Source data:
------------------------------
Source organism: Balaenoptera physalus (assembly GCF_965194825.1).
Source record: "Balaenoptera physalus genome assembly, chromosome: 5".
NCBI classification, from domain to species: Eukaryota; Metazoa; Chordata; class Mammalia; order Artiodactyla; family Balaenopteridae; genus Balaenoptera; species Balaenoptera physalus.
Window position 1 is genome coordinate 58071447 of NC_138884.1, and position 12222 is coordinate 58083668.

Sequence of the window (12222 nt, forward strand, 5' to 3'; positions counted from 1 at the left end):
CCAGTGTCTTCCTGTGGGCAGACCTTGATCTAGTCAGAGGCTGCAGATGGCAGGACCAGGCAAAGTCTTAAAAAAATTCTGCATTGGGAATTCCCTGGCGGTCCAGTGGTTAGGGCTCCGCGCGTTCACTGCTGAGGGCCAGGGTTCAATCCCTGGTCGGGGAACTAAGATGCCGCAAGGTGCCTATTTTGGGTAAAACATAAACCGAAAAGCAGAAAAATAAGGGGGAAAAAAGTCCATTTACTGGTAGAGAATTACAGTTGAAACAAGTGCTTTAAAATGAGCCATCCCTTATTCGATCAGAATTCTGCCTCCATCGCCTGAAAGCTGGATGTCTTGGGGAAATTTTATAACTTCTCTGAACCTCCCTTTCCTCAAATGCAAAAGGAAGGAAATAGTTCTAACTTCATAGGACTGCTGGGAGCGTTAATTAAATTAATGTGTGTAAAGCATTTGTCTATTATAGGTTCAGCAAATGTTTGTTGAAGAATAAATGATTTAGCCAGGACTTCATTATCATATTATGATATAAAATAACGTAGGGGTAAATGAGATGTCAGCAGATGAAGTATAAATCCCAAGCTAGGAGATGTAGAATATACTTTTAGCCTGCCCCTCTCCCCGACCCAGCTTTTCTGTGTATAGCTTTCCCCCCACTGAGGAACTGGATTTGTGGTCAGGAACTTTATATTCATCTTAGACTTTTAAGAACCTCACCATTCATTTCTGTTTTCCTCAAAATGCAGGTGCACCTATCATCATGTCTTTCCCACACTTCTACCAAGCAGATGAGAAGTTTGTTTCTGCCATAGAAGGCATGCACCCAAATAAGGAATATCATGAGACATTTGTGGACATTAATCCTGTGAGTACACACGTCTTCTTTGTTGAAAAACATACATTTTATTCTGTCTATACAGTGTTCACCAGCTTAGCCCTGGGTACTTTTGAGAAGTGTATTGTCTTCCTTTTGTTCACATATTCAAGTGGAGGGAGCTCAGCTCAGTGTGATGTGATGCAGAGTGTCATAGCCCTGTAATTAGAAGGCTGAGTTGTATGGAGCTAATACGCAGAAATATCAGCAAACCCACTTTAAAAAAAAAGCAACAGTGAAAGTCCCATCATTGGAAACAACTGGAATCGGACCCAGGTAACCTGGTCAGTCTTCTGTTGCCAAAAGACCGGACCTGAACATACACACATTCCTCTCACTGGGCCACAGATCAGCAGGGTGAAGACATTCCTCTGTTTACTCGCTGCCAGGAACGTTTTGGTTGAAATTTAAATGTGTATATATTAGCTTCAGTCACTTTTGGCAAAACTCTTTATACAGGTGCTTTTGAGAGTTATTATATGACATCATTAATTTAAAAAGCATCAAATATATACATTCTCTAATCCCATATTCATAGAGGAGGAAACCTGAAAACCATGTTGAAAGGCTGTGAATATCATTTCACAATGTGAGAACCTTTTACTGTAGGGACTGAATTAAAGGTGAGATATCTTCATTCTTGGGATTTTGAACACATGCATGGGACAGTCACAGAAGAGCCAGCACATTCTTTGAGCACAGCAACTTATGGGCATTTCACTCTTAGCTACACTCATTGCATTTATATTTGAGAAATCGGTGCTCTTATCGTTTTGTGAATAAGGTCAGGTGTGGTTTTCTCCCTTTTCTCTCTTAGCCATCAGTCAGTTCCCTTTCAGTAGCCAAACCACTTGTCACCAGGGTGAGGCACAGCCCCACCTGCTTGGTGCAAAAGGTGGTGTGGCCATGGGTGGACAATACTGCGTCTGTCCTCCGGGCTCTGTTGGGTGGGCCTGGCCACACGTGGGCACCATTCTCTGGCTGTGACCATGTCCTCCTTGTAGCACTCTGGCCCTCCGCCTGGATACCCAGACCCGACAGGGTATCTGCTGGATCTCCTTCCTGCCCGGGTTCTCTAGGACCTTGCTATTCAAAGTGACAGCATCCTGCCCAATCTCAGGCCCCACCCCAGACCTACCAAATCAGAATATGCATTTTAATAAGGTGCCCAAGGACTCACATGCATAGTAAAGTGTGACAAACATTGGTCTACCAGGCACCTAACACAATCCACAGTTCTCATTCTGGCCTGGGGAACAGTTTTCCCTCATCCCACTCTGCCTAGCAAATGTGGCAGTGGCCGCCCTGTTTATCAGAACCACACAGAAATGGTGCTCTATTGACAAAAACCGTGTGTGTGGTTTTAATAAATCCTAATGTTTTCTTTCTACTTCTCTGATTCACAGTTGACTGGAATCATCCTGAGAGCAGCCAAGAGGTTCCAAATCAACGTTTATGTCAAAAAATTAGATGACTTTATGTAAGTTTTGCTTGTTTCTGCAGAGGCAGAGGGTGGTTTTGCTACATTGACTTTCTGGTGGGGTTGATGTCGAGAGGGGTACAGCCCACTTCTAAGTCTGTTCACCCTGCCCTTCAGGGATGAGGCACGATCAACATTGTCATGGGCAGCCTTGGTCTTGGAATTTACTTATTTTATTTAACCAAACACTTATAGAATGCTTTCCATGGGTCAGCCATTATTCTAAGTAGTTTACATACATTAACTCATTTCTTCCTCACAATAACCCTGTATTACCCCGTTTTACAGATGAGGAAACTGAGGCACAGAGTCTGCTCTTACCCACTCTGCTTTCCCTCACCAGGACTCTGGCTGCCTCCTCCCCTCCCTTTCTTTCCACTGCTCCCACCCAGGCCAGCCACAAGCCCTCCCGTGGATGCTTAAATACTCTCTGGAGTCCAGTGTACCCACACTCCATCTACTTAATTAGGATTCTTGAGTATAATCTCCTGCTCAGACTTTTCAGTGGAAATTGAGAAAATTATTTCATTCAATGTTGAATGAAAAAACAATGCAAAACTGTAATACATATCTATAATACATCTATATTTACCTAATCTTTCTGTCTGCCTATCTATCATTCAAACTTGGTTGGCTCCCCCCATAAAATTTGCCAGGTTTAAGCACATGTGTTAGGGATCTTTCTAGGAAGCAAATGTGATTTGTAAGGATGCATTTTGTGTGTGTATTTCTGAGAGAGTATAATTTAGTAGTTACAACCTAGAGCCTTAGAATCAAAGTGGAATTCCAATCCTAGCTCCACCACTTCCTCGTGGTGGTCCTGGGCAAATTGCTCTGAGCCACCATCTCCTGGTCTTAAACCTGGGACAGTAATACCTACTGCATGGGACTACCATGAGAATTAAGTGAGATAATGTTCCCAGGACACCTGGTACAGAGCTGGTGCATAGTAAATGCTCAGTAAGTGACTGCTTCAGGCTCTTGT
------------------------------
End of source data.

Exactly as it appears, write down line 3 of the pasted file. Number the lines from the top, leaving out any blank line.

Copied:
NCBI classification, from domain to species: Eukaryota; Metazoa; Chordata; class Mammalia; order Artiodactyla; family Balaenopteridae; genus Balaenoptera; species Balaenoptera physalus.